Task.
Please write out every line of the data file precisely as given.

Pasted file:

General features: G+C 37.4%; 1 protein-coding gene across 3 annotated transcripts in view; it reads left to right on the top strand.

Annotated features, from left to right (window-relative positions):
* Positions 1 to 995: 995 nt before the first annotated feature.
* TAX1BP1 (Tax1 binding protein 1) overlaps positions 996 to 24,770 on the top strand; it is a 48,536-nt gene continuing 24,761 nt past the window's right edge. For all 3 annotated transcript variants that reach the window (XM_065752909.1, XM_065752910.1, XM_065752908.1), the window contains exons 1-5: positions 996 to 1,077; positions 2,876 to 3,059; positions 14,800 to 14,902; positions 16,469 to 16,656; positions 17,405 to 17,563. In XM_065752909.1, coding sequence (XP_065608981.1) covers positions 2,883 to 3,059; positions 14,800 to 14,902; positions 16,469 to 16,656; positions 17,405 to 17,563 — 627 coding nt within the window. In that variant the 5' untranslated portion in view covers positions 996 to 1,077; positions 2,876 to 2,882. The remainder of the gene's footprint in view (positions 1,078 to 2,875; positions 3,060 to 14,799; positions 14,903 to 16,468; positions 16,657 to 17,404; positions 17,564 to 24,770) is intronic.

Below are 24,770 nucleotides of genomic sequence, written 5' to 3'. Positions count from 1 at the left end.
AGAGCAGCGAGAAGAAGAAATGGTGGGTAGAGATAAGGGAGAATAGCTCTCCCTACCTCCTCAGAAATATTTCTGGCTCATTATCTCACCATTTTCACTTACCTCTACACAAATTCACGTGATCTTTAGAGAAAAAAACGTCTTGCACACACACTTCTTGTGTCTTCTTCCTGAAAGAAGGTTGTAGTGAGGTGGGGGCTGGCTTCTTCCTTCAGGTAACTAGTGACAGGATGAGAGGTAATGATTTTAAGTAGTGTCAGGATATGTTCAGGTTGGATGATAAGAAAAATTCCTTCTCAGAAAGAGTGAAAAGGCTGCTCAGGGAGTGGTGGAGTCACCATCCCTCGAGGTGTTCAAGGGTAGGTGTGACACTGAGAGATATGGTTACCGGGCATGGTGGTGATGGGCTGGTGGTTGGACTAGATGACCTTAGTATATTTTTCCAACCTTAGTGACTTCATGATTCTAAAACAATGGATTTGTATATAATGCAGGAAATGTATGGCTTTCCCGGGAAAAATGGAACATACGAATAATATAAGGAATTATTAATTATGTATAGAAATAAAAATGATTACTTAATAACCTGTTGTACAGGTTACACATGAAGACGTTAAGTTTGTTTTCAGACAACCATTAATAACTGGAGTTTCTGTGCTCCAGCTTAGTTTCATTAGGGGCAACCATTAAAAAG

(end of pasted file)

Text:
General features: G+C 37.4%; 1 protein-coding gene across 3 annotated transcripts in view; it reads left to right on the top strand.

Annotated features, from left to right (window-relative positions):
* Positions 1 to 995: 995 nt before the first annotated feature.
* TAX1BP1 (Tax1 binding protein 1) overlaps positions 996 to 24,770 on the top strand; it is a 48,536-nt gene continuing 24,761 nt past the window's right edge. For all 3 annotated transcript variants that reach the window (XM_065752909.1, XM_065752910.1, XM_065752908.1), the window contains exons 1-5: positions 996 to 1,077; positions 2,876 to 3,059; positions 14,800 to 14,902; positions 16,469 to 16,656; positions 17,405 to 17,563. In XM_065752909.1, coding sequence (XP_065608981.1) covers positions 2,883 to 3,059; positions 14,800 to 14,902; positions 16,469 to 16,656; positions 17,405 to 17,563 — 627 coding nt within the window. In that variant the 5' untranslated portion in view covers positions 996 to 1,077; positions 2,876 to 2,882. The remainder of the gene's footprint in view (positions 1,078 to 2,875; positions 3,060 to 14,799; positions 14,903 to 16,468; positions 16,657 to 17,404; positions 17,564 to 24,770) is intronic.

Below are 24,770 nucleotides of genomic sequence, written 5' to 3'. Positions count from 1 at the left end.
AGAGCAGCGAGAAGAAGAAATGGTGGGTAGAGATAAGGGAGAATAGCTCTCCCTACCTCCTCAGAAATATTTCTGGCTCATTATCTCACCATTTTCACTTACCTCTACACAAATTCACGTGATCTTTAGAGAAAAAAACGTCTTGCACACACACTTCTTGTGTCTTCTTCCTGAAAGAAGGTTGTAGTGAGGTGGGGGCTGGCTTCTTCCTTCAGGTAACTAGTGACAGGATGAGAGGTAATGATTTTAAGTAGTGTCAGGATATGTTCAGGTTGGATGATAAGAAAAATTCCTTCTCAGAAAGAGTGAAAAGGCTGCTCAGGGAGTGGTGGAGTCACCATCCCTCGAGGTGTTCAAGGGTAGGTGTGACACTGAGAGATATGGTTACCGGGCATGGTGGTGATGGGCTGGTGGTTGGACTAGATGACCTTAGTATATTTTTCCAACCTTAGTGACTTCATGATTCTAAAACAATGGATTTGTATATAATGCAGGAAATGTATGGCTTTCCCGGGAAAAATGGAACATACGAATAATATAAGGAATTATTAATTATGTATAGAAATAAAAATGATTACTTAATAACCTGTTGTACAGGTTACACATGAAGACGTTAAGTTTGTTTTCAGACAACCATTAATAACTGGAGTTTCTGTGCTCCAGCTTAGTTTCATTAGGGGCAACCATTAAAAAG